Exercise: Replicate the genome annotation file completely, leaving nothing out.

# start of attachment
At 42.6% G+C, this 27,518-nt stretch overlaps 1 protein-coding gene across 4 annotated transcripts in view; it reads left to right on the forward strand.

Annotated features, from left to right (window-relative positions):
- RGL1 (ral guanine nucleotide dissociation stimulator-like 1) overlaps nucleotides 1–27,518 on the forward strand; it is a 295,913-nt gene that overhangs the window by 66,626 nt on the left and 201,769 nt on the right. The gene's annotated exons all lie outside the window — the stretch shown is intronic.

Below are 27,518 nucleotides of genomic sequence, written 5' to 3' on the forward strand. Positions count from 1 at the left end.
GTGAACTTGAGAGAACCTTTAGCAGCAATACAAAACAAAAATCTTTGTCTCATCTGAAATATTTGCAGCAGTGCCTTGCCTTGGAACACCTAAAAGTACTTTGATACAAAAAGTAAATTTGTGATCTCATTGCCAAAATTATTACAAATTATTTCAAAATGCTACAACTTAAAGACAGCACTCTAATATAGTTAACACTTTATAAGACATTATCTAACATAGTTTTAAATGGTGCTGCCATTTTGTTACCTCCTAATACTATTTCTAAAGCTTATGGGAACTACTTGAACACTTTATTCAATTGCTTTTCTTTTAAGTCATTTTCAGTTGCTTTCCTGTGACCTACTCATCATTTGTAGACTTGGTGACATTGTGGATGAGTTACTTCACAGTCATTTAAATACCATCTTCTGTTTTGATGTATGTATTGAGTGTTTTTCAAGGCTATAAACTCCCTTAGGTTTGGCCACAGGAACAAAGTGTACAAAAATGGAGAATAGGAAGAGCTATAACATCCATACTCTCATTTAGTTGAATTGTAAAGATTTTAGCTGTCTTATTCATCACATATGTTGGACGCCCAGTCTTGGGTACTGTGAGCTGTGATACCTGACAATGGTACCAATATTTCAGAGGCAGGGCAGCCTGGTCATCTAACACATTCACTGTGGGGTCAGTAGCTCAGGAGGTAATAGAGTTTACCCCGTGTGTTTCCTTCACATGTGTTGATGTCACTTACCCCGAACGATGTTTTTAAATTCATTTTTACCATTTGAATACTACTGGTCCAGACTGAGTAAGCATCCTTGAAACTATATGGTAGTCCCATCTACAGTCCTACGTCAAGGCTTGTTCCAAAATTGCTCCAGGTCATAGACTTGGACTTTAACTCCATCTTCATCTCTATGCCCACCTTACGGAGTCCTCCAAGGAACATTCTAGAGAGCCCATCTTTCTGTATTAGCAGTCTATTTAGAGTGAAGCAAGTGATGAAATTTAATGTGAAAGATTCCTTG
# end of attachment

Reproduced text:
At 42.6% G+C, this 27,518-nt stretch overlaps 1 protein-coding gene across 4 annotated transcripts in view; it reads left to right on the forward strand.

Annotated features, from left to right (window-relative positions):
- RGL1 (ral guanine nucleotide dissociation stimulator-like 1) overlaps nucleotides 1–27,518 on the forward strand; it is a 295,913-nt gene that overhangs the window by 66,626 nt on the left and 201,769 nt on the right. The gene's annotated exons all lie outside the window — the stretch shown is intronic.

Below are 27,518 nucleotides of genomic sequence, written 5' to 3' on the forward strand. Positions count from 1 at the left end.
GTGAACTTGAGAGAACCTTTAGCAGCAATACAAAACAAAAATCTTTGTCTCATCTGAAATATTTGCAGCAGTGCCTTGCCTTGGAACACCTAAAAGTACTTTGATACAAAAAGTAAATTTGTGATCTCATTGCCAAAATTATTACAAATTATTTCAAAATGCTACAACTTAAAGACAGCACTCTAATATAGTTAACACTTTATAAGACATTATCTAACATAGTTTTAAATGGTGCTGCCATTTTGTTACCTCCTAATACTATTTCTAAAGCTTATGGGAACTACTTGAACACTTTATTCAATTGCTTTTCTTTTAAGTCATTTTCAGTTGCTTTCCTGTGACCTACTCATCATTTGTAGACTTGGTGACATTGTGGATGAGTTACTTCACAGTCATTTAAATACCATCTTCTGTTTTGATGTATGTATTGAGTGTTTTTCAAGGCTATAAACTCCCTTAGGTTTGGCCACAGGAACAAAGTGTACAAAAATGGAGAATAGGAAGAGCTATAACATCCATACTCTCATTTAGTTGAATTGTAAAGATTTTAGCTGTCTTATTCATCACATATGTTGGACGCCCAGTCTTGGGTACTGTGAGCTGTGATACCTGACAATGGTACCAATATTTCAGAGGCAGGGCAGCCTGGTCATCTAACACATTCACTGTGGGGTCAGTAGCTCAGGAGGTAATAGAGTTTACCCCGTGTGTTTCCTTCACATGTGTTGATGTCACTTACCCCGAACGATGTTTTTAAATTCATTTTTACCATTTGAATACTACTGGTCCAGACTGAGTAAGCATCCTTGAAACTATATGGTAGTCCCATCTACAGTCCTACGTCAAGGCTTGTTCCAAAATTGCTCCAGGTCATAGACTTGGACTTTAACTCCATCTTCATCTCTATGCCCACCTTACGGAGTCCTCCAAGGAACATTCTAGAGAGCCCATCTTTCTGTATTAGCAGTCTATTTAGAGTGAAGCAAGTGATGAAATTTAATGTGAAAGATTCCTTG